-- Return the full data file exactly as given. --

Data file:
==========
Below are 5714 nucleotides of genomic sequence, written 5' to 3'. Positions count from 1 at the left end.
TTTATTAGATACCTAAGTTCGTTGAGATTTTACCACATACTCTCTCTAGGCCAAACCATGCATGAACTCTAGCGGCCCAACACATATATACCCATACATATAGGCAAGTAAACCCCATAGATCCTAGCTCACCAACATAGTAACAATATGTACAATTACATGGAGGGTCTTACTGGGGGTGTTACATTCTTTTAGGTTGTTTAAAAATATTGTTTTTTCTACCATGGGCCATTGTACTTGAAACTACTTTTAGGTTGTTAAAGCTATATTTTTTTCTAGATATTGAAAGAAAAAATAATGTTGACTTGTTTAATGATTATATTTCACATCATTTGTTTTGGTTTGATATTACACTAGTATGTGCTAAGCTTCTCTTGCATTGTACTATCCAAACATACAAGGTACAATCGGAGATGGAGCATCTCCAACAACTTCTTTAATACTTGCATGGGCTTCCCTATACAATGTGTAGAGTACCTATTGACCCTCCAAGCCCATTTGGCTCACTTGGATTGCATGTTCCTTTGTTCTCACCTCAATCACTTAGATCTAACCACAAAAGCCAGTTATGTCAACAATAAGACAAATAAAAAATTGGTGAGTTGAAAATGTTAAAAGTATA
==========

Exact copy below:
Below are 5714 nucleotides of genomic sequence, written 5' to 3'. Positions count from 1 at the left end.
TTTATTAGATACCTAAGTTCGTTGAGATTTTACCACATACTCTCTCTAGGCCAAACCATGCATGAACTCTAGCGGCCCAACACATATATACCCATACATATAGGCAAGTAAACCCCATAGATCCTAGCTCACCAACATAGTAACAATATGTACAATTACATGGAGGGTCTTACTGGGGGTGTTACATTCTTTTAGGTTGTTTAAAAATATTGTTTTTTCTACCATGGGCCATTGTACTTGAAACTACTTTTAGGTTGTTAAAGCTATATTTTTTTCTAGATATTGAAAGAAAAAATAATGTTGACTTGTTTAATGATTATATTTCACATCATTTGTTTTGGTTTGATATTACACTAGTATGTGCTAAGCTTCTCTTGCATTGTACTATCCAAACATACAAGGTACAATCGGAGATGGAGCATCTCCAACAACTTCTTTAATACTTGCATGGGCTTCCCTATACAATGTGTAGAGTACCTATTGACCCTCCAAGCCCATTTGGCTCACTTGGATTGCATGTTCCTTTGTTCTCACCTCAATCACTTAGATCTAACCACAAAAGCCAGTTATGTCAACAATAAGACAAATAAAAAATTGGTGAGTTGAAAATGTTAAAAGTATA